Here we are – already almost through the first month of the year! Very hard to believe. With that said, I’ve realized that I haven’t done any favorites lists on this blog yet and thought it would be a fun way to spice things up a little. So today, I’ve decided to look at those men who helm the whole picture, opposite the fabulous leading lady of course! I’m going to list my favorites, the role(s) that made me a fan of them, and any other tidbits that I found interesting. Without further ado, let’s begin!

“For me, acting is not an all-consuming thing, except for the moment when I am actually doing it.”

william holden

One of my most watched movies as a teenager was Sabrina (1954). I loved the romance of the Cinderella story, Sabrina’s transformation in Paris, and the characters that inhibit the story. Another aspect I loved about this movie was Sabrina’s crush, David (William Holden). He was charming, handsome, and had a smile that could melt any girl’s heart. I loved the song “Isn’t it Romantic” and still think about David and Sabrina dancing whenever I hear it. What came through to me in this film were Holden’s playful and romantic sides. This was my first Holden film, and it wasn’t until later that I discovered he was much more than a romantic lead.

Ah, I love this film for so many reasons! Judy Holliday is absolutely marvelous in Born Yesterday (1950) as Billie, the uneducated arm candy mistress of a criminal boyfriend. In comes Paul Varrell, (William Holden) and treats the girl as if she were a princess. He listens to her uncritically, nonjudmentally, patiently, and then teaches her to think critically for herself. The chemistry between these two is just lovely as is evidenced by both the romantic and comedic moments.

What stood out to me in this film was how kind Paul is to Billie. His innate goodness shines through the character in a way that I haven’t seen in too many other leading men. It’s so beautiful to see. A little backstory, I’ve heard that it takes leading actors a great deal of humility to take on a role where they know they are going to play second fiddle to someone with a scene stealing part and some will even refuse to “stoop down” to that level. Holden was not of that mindset and supported Holliday (in her Oscar winning role) with grace and dignity.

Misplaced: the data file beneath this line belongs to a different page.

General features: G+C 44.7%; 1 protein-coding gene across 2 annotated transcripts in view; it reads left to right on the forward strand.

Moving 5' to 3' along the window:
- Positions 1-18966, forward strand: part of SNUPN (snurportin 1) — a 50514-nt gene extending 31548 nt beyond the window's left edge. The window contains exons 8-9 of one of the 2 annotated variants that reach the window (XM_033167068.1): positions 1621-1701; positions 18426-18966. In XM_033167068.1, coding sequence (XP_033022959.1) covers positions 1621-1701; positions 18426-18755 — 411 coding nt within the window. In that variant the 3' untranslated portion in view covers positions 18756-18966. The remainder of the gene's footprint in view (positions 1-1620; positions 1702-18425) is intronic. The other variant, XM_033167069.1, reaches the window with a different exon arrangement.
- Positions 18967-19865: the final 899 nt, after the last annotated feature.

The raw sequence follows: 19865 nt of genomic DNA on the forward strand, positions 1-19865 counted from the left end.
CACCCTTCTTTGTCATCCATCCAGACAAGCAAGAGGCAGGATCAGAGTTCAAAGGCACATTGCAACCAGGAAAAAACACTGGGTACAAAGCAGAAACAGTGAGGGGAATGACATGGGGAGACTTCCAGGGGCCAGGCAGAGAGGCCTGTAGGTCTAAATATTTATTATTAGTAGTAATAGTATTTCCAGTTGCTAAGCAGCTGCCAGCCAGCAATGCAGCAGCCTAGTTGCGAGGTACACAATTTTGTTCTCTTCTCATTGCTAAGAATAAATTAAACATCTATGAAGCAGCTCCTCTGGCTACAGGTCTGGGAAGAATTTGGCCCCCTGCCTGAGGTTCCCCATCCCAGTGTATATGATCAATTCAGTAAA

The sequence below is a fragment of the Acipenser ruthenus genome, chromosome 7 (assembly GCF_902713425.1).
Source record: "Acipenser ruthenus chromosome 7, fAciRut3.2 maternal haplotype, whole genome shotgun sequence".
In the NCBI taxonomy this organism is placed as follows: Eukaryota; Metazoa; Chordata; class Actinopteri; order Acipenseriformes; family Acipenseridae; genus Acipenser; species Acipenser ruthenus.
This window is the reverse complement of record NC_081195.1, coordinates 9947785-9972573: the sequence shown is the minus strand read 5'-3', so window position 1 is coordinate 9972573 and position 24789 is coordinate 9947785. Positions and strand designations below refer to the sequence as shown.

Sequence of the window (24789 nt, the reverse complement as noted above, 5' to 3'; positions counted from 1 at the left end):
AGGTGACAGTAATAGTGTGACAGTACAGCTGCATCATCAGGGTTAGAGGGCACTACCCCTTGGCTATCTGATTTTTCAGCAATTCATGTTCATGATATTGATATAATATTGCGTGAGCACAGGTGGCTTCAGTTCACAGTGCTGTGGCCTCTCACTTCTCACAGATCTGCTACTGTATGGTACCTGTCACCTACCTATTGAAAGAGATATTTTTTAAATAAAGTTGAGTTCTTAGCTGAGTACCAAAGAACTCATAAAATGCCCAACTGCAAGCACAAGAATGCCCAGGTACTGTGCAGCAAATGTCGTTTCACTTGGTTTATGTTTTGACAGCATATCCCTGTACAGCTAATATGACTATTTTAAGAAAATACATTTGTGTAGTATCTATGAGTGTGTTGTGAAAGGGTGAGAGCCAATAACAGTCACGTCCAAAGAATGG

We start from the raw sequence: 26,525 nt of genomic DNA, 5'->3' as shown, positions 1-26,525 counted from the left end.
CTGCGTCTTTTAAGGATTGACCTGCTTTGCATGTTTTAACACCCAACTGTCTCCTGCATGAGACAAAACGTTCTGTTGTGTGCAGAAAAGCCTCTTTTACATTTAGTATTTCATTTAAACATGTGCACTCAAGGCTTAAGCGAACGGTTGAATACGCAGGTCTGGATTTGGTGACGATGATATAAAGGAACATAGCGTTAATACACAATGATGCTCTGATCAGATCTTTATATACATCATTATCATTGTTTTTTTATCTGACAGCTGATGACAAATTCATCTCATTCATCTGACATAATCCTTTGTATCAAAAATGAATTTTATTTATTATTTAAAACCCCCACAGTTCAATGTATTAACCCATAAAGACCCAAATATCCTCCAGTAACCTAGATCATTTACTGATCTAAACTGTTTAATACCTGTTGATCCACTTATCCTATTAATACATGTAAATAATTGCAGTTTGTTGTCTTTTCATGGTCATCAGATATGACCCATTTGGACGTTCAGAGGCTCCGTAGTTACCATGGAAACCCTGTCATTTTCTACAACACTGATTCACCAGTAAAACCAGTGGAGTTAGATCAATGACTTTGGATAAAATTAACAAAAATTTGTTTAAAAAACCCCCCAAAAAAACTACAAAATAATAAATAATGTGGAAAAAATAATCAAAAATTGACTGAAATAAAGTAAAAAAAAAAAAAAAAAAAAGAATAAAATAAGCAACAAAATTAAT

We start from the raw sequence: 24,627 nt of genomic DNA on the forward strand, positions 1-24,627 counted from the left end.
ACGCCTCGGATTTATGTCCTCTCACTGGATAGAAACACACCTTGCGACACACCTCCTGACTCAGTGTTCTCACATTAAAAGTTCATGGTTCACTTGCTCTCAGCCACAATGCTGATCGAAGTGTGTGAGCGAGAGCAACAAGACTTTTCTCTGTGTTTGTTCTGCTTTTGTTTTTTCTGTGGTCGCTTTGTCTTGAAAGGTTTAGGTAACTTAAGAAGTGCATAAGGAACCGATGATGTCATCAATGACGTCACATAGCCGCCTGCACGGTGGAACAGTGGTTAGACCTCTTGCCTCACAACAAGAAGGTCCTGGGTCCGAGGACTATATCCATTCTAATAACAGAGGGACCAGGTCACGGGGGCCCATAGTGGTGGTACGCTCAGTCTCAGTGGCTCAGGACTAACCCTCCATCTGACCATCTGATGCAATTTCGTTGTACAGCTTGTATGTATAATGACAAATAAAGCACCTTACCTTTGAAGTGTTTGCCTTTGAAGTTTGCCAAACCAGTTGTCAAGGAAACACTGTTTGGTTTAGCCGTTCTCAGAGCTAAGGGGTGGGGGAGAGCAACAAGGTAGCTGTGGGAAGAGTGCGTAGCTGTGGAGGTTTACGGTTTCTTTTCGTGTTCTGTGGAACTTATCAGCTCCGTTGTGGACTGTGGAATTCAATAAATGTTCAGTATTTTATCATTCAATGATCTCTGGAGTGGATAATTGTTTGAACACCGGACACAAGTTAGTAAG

“I’m no actor and I never have been. What people see on the screen is me.”

clark gable

Clark Gable. The King of Hollywood. In my opinion, Clark Gable was one of the best personalities to ever grace the silver screen. Actually, he commanded it. I love his no nonsense attitude, his sense of humor, his calm, steady manner in times of crises, but most of all, I appreciate the vulnerability that came through in his performances. Underneath all of his bravado and machismo, there beat a gentle heart that needed love and care. In addition, he passed on his sensitive understanding of humanity to others.

Red Dust (1932). Screenshot by me.

Watch the scene in Red Dust (1932) when Clark is about to tell Gene Raymond how he and Mary Astor love each other. Gene Raymond tells Clark his and Mary’s plans for settling down and raising a family and of Mary’s love for their close knit family and friends. Clark’s manner and expression changes from being confident and in control, to sad and reflective, as he knows that he will have to give up Mary. It is a subtly effective, beautiful moment on film.

One of the many pleasures of watching Gone with the Wind (1939) is Clark Gable’s Rhett Butler. Rhett, besides Mammy, is the only one who sees right through Scarlett’s shenanigans and isn’t fooled by the innocence that she masquerades in front of others. He knows exactly who she is and sardonically calls her out on it, but loves her anyway. With Rhett, what you see is what you get. He is bold and honest, and respects those who are the same.